It will be a bit experimental, but hopefully it will improve my trip reports. One thing that is frustrating about straight YouTube videos is that generally no maps or background information is supplied. To that end, I will publish some maps and comment to accompany any videos on a blog post.

At least for the moment, one thing I’m unlikely to do is to provide any spoken commentary. The videos I like most have little or no spoken word and let the landscape speak for itself. I don’t want to be a YouTube personality. Too many videos appear to contain mundane babble or cod philosophising. I don’t meant to offend anyone, but that’s not my cup of tea.

Initially any video content is likely to remain fairly simple but I will investigate some ways of improving the output. At the moment I’ve compiled my videos on Picasa, but I will look at other software. I might invest in a video camera like a GoPro as well. Any comments are welcome.

Dartmoor Running Festival Detritus

On my recent trip to Dartmoor I came across these discarded signs between Pupers Hill and Ryder’s Hill from a running event held on the previous weekend (not obvious from sign, but I looked up their website). Being a good Womble I picked them up and deposited them in a bin at Postbridge. Subsequently I reported this to the Dartmoor National Park Authority. The NPA has replied saying that I’m not the first to report an issue with this event.

If you’re on Dartmoor, please be on the lookout for further detritus from this event and remove it if appropriate. I’d also encourage you to report it to the NPA. Hopefully Something Wild will take more care in the future. I’m certainly not against these running events, but I think more care needs to be taken to leave no trace.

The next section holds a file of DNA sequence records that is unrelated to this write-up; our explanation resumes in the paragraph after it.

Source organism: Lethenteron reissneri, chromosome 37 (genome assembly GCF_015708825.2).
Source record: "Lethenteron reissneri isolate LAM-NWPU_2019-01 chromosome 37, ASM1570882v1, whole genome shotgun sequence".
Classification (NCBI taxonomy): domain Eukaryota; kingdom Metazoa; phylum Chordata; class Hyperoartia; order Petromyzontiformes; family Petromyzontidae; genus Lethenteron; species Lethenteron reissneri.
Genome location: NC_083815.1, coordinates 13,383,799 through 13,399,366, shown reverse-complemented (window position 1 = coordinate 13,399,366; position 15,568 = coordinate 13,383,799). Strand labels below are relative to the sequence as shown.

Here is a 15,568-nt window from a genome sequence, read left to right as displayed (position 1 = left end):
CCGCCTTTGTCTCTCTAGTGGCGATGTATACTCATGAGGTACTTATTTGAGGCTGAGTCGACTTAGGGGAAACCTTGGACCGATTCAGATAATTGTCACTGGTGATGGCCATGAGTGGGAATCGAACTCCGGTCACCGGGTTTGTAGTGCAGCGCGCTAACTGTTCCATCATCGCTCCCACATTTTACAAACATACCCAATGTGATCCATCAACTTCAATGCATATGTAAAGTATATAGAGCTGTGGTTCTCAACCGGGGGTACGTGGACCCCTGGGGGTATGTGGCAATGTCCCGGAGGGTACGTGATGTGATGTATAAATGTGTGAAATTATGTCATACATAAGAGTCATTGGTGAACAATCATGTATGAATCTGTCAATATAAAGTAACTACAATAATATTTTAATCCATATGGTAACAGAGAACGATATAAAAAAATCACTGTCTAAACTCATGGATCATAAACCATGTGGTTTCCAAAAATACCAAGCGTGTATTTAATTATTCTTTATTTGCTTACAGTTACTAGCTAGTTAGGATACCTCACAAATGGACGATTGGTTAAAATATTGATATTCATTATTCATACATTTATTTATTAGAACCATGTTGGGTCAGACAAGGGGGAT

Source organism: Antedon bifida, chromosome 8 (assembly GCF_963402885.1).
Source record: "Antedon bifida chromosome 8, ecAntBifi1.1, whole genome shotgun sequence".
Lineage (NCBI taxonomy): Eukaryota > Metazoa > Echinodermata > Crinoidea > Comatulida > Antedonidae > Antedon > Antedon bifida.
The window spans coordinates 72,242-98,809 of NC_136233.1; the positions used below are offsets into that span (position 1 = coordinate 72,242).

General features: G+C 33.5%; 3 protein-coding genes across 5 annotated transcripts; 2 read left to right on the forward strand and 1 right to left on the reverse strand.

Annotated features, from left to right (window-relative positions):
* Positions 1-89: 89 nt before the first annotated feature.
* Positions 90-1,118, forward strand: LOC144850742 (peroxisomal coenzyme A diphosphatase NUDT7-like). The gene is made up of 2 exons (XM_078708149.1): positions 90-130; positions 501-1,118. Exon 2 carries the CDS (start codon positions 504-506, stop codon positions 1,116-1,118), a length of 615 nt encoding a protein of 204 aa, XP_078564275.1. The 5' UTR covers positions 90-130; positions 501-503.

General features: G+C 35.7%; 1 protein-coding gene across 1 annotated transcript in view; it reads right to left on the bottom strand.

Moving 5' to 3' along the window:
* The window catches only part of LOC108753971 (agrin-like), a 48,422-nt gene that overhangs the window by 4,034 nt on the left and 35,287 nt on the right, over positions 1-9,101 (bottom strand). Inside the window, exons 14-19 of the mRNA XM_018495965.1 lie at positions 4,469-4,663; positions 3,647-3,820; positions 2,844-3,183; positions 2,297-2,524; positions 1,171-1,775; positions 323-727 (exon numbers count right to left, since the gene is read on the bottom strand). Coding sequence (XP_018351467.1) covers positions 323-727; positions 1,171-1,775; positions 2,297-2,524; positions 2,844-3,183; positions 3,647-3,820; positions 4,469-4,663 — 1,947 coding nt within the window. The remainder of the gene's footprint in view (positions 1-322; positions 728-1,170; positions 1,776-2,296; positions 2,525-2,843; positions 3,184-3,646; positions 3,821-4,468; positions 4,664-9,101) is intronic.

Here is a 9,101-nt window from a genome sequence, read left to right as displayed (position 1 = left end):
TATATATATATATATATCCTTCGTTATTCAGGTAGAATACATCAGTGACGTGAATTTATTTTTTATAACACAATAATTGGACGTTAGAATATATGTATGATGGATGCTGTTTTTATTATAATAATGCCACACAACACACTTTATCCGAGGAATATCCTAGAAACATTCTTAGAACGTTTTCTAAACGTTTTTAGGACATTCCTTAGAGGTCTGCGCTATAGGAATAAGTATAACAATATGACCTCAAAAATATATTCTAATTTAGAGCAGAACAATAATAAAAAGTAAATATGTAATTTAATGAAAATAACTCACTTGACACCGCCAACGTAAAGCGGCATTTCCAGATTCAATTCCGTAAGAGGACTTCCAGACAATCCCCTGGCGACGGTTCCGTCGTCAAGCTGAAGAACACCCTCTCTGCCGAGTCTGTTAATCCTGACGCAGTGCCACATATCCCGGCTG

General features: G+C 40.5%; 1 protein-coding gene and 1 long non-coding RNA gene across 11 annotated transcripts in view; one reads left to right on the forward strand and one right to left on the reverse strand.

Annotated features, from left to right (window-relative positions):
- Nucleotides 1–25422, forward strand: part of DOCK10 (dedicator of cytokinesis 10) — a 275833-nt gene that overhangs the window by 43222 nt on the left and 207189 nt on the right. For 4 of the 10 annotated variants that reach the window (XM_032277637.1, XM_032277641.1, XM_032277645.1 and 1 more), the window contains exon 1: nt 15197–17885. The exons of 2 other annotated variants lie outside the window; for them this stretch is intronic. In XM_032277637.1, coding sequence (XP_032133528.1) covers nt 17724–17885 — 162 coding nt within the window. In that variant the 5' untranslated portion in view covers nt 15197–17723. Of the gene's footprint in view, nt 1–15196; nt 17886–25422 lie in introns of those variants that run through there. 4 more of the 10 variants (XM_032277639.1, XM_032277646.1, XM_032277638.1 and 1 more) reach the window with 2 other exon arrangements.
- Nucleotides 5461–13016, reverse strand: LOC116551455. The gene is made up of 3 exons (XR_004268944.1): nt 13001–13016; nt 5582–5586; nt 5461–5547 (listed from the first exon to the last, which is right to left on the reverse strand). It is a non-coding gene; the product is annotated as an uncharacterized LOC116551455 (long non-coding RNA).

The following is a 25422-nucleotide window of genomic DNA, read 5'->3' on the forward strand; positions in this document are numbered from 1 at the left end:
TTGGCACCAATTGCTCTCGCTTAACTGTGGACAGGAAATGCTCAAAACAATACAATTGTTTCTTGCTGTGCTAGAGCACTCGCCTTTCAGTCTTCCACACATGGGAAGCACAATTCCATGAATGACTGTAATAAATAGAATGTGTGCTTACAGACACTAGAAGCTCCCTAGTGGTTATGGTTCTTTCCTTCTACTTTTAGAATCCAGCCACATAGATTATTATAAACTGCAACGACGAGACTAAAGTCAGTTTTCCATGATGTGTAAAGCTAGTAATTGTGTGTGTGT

Dartmoor July 2018 gear

Here’s a quick roundup of some of the gear I used on my trip on Dartmoor:

Trailstar/Oookstar nest. I’ve not used the Trailstar for a while. It was nice to have the space that the Trailstar provides. The only real drawback is the constant bending down is a bit of a strain on my back.

Tramplite pack. Superb. Very comfortable. Quite simply one of the best packs out there.

MSR Guardian water filter. I was glad I took the Guardian as the cattle were out on the moor and the water sources at the beehive hut and Taw Marsh both had cattle dung at the water’s edge. I dare say a Sawyer would’ve been adequate but it was nice to have the peace of mind with the Guardian. I also had to filter water for my friend, so it was a lot quicker than a Sawyer.

Railriders Ecomesh trousers. Really nice trousers for summer. The long vents make them a lot cooler than conventional trousers in the heat. Thin but tough material and very comfortable to wear. They look quite smart too. I love them. I bought a second pair. It’s a shame you have to order them from the US, which puts up the cost considerably.

Rab Interval T and Long sleeve shirt. I love these. Thin and silky, they wick sweat quickly and don’t smell. I use the long sleeve around camp and to sleep in at night. The only drawback is being very thin, they are a bit delicate and I caught a thread on the T.

The rest of my gear was all stuff I’ve used regularly for some time.

another backpacking blog